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Remembering the Loop Flood

Exactly 15 years ago today, Chicagoans were in the midst of one of the worst disasters in the city's history. It was a massive flood that swept through the basements and sub-basements of many of the city's most prominent downtown buildings. It shut down power, the CTA and much of the Loop.

No one died, but when it was all over 6 weeks later, the total damage caused was estimated at nearly 1 billion dollars.

Today on 848, we're looking back on the Great Chicago Flood of 1992.

It started innocuously enough on the morning of Monday, April 13th. Early that day, a maintenance engineer at the Merchandise Mart noticed a few inches of water covering the basement floor. He called 911 to report the leak. But no one knew the source – or the full extent – of the problem. At the time, CTA employee Bruce Moffat was on his way to work at the Mart...

[Bruce Moffat tape]

The tunnel actually refers to a 47 mile network of tunnels that maze underneath the Chicago River and flow through most of downtown. A hole in one of them near the Kinzie Street drawbridge allowed hundreds of millions of gallons of water to go rushing through. The tunnels connect to old, vintage office buildings and soon the water levels in their basements began to rise. The water rose from just a few inches to more than 20 feet in just a matter of hours.

And as the workday started, building managers grew worried...

[Archival audio]

The waters also raised questions about the health and safety of the public. So Chicago Mayor Richard Daley and Fire Commissioner Raymond Orozco decided to act...

[Archival audio]

And so a massive evacuation of the loop began. Hundreds of thousands of workers came streaming out of high rise buildings and were sent home for the day. Ira Glass reported on that aspect of American Life for NPR News:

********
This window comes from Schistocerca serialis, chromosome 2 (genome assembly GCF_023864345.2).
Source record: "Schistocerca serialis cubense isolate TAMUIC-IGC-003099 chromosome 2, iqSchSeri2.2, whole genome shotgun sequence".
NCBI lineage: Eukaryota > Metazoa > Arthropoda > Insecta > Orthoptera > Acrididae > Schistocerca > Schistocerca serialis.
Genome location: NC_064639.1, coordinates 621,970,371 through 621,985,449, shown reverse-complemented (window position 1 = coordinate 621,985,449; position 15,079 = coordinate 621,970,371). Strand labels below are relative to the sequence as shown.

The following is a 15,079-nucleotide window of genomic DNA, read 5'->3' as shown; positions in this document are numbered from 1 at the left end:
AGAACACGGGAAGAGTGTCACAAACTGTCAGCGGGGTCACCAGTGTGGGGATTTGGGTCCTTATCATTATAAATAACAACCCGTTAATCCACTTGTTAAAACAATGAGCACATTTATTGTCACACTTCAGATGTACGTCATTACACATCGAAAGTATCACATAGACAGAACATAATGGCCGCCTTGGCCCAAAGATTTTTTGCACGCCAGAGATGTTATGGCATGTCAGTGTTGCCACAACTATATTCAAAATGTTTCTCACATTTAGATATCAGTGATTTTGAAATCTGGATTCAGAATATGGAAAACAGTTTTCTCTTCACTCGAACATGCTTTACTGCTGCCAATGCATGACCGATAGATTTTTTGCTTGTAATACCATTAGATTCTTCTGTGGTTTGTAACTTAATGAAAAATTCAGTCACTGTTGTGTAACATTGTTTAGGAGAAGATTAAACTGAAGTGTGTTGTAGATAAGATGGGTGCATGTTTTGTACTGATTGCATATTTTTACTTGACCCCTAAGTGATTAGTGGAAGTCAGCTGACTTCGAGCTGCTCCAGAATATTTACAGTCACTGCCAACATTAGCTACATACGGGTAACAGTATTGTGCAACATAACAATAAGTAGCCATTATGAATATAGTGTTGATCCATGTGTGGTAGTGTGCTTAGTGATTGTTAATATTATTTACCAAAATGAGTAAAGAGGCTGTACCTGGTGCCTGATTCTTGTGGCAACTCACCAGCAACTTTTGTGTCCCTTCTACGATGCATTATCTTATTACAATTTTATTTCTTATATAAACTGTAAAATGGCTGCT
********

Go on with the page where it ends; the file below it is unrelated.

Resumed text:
[Archival audio]

As emergency workers were evacuating employees from their office buildings, reporters at City Hall were pressing Mayor Daley for answers...

[Archival audio]

It was later revealed that a company hired to replace the pilings at the Kinzie Street Bridge had inadvertently cracked a hole in the tunnel wall below. City workers knew about the breach, but didn't move quickly enough to replace it in time.

As the waters continued to rise downtown, word of Chicago's underground flood began to spread to the national news media. By the end of the day on Monday April13th, it was the lead story on NPR's All Things Considered.

[Archival audio]

Engineers eventually plugged the hole to stop the flow of water. But that wasn't the end of the crisis. The water in the buildings and the rest of the tunnel system had to be slowly pumped out and diverted into the Deep Tunnel. The process was painstakingly slow and took weeks to get the Loop back to normal.

It's been 15 years since the Great Chicago Flood, but you can still see evidence of it on the walls beneath City Hall...

[Bruce Moffat tape]

Bruce Moffat wrote about the 1992 flood in his book The Chicago Tunnel Story. He's an historian and an expert on the Chicago Tunnel System. And he says to understand the flood, you have to understand the infrastructure that made it possible...

[Bruce Moffat tape]

The Chicago Tunnel Company closed up its operations in 1959. And for decades thereafter, only a few city workers and utility companies gave much thought to the underground passageways. But the 1992 flood changed all of that. Since then, the City of Chicago has made a number of improvements to the system. They've built concrete bulkheads, installed an electronic monitoring system and now inspect the tunnel on an annual basis.

Even though the Chicago Tunnel System caused major headaches and millions of dollars in damages on that April day 15 years ago, Moffat says it remains a unique and important asset for the city...

[Bruce Moffat tape]

Bruce Moffat is the author of the Chicago Tunnel Story: Exploring the Railroad "Forty-Feet Below." 

Click here to see pictures of our journey into the City Hall sub-basement.

(Photos by Steve Edwards)

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